Sperling, Kenneth L; Shapira, Oren M

2011-01-01

369

Evolution of Taiwan's health care system.  

PubMed

This study aims to present an overview of the evolutionary policy process in reforming the health care system in Taiwan, through dissecting the forces of knowledge, social-cultural context, economic resources and political system. We further identify factors, which had a significant impact on health care reform policies in Taiwan through illustrative policy examples. One of the most illuminating examples highlighted is the design and implementation of a single-payer National Health Insurance (NHI) program in 1995, after nearly five years of planning efforts (1988-1993) and a two-year legislative marathon. The NHI is one of the most popular social programs ever undertaken in the history of Taiwan, which greatly enhances financial protection against unexpected medical expenses and assures access to health services. Nonetheless, health care reform still has an unfinished agenda. Despite high satisfaction ratings, Taiwan's health care system today is encountering mounting pressure for new reforms as a result of its rapidly aging population, economic stagnation, and imbalanced NHI checkbook. Although there may exist some heterogeneous system characteristics and challenges among different health care systems around the world, Taiwan's experiences in reforming its health care system for the past few decades may provide valuable lessons for countries going through rapid economic and political transition. PMID:20199715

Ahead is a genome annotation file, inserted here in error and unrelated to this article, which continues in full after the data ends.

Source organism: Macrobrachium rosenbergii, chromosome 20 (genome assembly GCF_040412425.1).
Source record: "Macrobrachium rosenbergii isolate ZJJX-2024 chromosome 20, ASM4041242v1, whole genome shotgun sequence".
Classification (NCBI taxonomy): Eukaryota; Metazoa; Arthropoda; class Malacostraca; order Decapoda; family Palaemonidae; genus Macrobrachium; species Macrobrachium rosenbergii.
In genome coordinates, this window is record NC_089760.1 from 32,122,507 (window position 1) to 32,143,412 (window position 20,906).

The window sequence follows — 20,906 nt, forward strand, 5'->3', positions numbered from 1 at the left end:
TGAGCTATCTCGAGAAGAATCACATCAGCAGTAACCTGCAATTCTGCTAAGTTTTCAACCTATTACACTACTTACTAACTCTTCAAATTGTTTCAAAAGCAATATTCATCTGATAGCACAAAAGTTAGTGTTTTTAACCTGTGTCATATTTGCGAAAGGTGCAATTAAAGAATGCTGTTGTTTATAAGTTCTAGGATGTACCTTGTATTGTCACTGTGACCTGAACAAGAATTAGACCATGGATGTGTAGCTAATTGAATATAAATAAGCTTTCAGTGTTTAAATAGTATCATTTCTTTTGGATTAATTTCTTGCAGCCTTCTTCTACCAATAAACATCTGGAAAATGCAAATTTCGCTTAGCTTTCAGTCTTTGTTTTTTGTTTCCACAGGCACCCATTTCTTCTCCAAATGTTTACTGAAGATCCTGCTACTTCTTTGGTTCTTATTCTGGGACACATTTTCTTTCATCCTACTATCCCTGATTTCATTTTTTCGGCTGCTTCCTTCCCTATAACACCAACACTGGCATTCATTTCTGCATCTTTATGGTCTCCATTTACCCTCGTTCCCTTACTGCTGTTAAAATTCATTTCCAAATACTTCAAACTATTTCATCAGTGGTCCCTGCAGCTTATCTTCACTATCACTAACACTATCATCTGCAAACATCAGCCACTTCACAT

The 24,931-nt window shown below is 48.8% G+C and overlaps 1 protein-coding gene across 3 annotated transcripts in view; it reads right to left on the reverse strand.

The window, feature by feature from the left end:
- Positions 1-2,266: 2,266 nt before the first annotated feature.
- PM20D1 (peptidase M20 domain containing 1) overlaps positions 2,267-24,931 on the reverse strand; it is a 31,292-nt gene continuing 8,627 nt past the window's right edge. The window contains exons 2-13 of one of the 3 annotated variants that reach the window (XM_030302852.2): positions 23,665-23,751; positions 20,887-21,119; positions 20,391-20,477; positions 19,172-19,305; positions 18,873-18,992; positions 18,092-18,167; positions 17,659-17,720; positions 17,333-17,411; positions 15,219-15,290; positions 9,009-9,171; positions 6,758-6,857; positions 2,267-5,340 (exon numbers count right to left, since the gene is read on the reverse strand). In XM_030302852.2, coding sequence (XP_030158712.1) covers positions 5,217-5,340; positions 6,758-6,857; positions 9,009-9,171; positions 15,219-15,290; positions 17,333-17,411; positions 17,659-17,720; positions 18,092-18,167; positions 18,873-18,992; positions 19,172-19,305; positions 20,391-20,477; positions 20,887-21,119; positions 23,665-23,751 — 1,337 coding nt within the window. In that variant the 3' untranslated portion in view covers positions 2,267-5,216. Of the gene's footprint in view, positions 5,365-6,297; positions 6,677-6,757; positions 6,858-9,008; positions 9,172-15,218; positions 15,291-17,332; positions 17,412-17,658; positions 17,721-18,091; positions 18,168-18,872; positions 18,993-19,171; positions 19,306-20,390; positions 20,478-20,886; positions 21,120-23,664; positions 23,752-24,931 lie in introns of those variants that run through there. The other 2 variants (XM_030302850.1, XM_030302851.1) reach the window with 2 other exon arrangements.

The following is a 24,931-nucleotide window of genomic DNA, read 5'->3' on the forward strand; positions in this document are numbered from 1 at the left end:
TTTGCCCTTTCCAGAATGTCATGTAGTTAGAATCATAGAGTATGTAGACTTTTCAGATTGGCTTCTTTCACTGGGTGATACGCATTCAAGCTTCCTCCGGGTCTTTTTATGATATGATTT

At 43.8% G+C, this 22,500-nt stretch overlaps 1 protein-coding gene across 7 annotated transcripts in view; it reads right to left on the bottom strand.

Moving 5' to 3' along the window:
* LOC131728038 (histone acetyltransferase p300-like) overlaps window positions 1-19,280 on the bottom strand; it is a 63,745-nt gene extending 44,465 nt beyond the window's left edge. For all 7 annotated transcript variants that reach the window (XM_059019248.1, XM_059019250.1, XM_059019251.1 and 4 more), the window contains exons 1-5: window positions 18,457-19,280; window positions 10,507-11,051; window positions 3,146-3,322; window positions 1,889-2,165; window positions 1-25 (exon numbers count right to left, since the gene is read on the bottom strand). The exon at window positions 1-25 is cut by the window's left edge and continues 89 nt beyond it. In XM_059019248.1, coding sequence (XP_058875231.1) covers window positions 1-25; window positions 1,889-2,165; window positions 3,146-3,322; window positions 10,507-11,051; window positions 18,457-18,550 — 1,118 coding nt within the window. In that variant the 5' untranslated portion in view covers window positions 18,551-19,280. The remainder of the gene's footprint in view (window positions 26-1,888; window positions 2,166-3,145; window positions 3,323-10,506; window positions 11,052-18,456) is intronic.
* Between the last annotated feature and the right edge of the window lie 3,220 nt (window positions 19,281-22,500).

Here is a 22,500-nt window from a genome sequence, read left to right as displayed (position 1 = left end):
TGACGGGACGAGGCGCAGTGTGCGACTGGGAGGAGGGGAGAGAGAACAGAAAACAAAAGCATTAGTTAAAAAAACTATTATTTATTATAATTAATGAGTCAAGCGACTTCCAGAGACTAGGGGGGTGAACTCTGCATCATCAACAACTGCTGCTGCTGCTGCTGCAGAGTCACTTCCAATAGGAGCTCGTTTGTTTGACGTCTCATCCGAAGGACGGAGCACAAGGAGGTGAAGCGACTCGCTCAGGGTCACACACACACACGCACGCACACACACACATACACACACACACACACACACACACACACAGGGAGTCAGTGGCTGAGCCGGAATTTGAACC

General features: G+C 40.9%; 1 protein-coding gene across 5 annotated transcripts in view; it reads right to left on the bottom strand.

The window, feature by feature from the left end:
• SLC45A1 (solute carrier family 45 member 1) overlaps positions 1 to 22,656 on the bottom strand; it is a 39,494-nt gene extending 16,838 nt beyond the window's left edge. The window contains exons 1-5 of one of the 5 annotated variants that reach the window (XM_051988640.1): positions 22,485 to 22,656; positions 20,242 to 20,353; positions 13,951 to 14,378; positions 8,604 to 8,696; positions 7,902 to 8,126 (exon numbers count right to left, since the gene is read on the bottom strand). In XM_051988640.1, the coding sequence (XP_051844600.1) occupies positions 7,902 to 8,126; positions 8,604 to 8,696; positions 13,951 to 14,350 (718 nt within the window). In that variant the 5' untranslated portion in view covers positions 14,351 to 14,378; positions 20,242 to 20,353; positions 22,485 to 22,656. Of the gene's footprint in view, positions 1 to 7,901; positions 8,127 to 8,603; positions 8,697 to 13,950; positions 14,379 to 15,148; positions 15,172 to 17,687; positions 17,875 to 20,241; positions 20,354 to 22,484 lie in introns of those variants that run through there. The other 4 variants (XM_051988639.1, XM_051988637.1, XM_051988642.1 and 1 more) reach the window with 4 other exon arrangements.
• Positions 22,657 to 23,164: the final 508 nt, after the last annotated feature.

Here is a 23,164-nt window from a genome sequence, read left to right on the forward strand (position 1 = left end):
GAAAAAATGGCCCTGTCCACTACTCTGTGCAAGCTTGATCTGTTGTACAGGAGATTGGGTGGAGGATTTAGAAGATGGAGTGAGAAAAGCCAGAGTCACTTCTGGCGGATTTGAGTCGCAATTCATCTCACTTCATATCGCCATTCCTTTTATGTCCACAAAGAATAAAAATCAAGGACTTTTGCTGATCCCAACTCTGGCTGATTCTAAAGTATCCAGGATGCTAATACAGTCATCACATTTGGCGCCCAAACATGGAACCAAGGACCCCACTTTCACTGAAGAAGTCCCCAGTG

Rachel Lu, Jui-Fen; Chiang, Tung-Liang

2010-03-04

370

Health care governance in the UK National Health Service.  

PubMed

The NHS Plan sets out a challenging agenda for modernising the UK National Health Service (NHS), governing the organisation's performance and improving and extending service provision. Good health care governance is an essential prerequisite for all modernisation effort. This article will explore the responsibilities and implications for health care boards, managers and clinical staff in providing assurances for health care governance. Health care organisation directors, executive and non-executive, all share responsibility for the direction and control of the organisation. They are required to act in the best interest of the patients, staff and the general public and have statutory obligations to provide safe systems of work under the Health and Safety Regulations. Each director has a role in ensuring openness, being honest and acting with integrity, taking responsibility for their own personal learning and development, constructively challenge and develop strategy and ensuring the probity of the organisation's activities. PMID:15566273